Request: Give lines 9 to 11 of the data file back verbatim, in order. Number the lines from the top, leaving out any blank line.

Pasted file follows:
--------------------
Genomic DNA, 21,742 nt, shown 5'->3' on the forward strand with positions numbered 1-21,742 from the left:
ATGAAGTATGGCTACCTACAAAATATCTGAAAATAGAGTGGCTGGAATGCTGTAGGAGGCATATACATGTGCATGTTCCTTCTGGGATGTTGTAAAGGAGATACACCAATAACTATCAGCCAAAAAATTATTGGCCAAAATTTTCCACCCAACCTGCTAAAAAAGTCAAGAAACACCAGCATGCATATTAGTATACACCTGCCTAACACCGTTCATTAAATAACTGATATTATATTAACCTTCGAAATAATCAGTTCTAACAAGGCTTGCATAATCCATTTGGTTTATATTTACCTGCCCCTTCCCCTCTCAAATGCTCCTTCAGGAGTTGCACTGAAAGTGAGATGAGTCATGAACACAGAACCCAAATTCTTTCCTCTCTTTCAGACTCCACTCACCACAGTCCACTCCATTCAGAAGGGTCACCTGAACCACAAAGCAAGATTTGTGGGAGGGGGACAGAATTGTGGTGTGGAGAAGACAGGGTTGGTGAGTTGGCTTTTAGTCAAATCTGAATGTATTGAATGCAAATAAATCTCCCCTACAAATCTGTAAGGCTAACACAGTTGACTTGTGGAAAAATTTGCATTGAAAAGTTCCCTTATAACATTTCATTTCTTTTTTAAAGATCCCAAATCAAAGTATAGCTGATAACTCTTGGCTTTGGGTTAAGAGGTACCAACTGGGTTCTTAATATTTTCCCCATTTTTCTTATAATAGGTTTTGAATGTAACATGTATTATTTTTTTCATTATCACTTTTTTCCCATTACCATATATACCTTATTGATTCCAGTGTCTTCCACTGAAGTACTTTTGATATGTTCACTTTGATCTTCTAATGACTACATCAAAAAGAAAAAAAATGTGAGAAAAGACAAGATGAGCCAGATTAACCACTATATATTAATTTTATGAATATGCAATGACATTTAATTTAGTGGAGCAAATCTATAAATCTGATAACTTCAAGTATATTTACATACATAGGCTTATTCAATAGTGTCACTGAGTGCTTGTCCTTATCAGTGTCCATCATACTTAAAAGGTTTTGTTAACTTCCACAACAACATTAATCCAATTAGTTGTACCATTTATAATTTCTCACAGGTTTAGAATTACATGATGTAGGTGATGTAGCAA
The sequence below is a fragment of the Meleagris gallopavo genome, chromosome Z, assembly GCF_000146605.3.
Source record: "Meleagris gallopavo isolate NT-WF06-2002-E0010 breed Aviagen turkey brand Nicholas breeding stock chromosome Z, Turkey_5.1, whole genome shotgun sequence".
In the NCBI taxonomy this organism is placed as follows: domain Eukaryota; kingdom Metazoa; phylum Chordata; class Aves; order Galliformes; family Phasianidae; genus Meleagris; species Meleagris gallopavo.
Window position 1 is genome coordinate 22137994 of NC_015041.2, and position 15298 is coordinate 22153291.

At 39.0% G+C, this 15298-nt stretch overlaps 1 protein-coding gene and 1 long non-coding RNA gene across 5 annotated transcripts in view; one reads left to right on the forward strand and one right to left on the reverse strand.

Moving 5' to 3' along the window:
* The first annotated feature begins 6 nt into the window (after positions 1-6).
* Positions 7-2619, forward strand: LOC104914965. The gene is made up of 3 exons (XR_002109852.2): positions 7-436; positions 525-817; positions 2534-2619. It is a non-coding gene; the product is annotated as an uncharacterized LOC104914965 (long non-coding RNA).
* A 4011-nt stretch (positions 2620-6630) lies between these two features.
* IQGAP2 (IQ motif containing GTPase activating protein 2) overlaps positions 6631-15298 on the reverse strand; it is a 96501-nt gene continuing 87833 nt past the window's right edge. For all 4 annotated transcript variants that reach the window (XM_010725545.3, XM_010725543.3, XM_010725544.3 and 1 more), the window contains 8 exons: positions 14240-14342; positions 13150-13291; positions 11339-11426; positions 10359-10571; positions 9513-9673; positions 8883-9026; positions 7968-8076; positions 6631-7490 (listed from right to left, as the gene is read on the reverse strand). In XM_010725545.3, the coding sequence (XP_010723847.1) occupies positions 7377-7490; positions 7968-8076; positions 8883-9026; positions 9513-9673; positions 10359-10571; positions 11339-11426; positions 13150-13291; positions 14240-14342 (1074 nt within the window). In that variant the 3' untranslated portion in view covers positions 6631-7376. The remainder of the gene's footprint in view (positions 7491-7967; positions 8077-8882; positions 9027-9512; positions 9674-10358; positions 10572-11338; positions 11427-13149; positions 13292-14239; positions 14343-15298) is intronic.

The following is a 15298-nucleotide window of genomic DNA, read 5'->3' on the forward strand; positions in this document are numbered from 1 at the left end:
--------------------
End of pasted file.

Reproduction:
* The first annotated feature begins 6 nt into the window (after positions 1-6).
* Positions 7-2619, forward strand: LOC104914965. The gene is made up of 3 exons (XR_002109852.2): positions 7-436; positions 525-817; positions 2534-2619. It is a non-coding gene; the product is annotated as an uncharacterized LOC104914965 (long non-coding RNA).
* A 4011-nt stretch (positions 2620-6630) lies between these two features.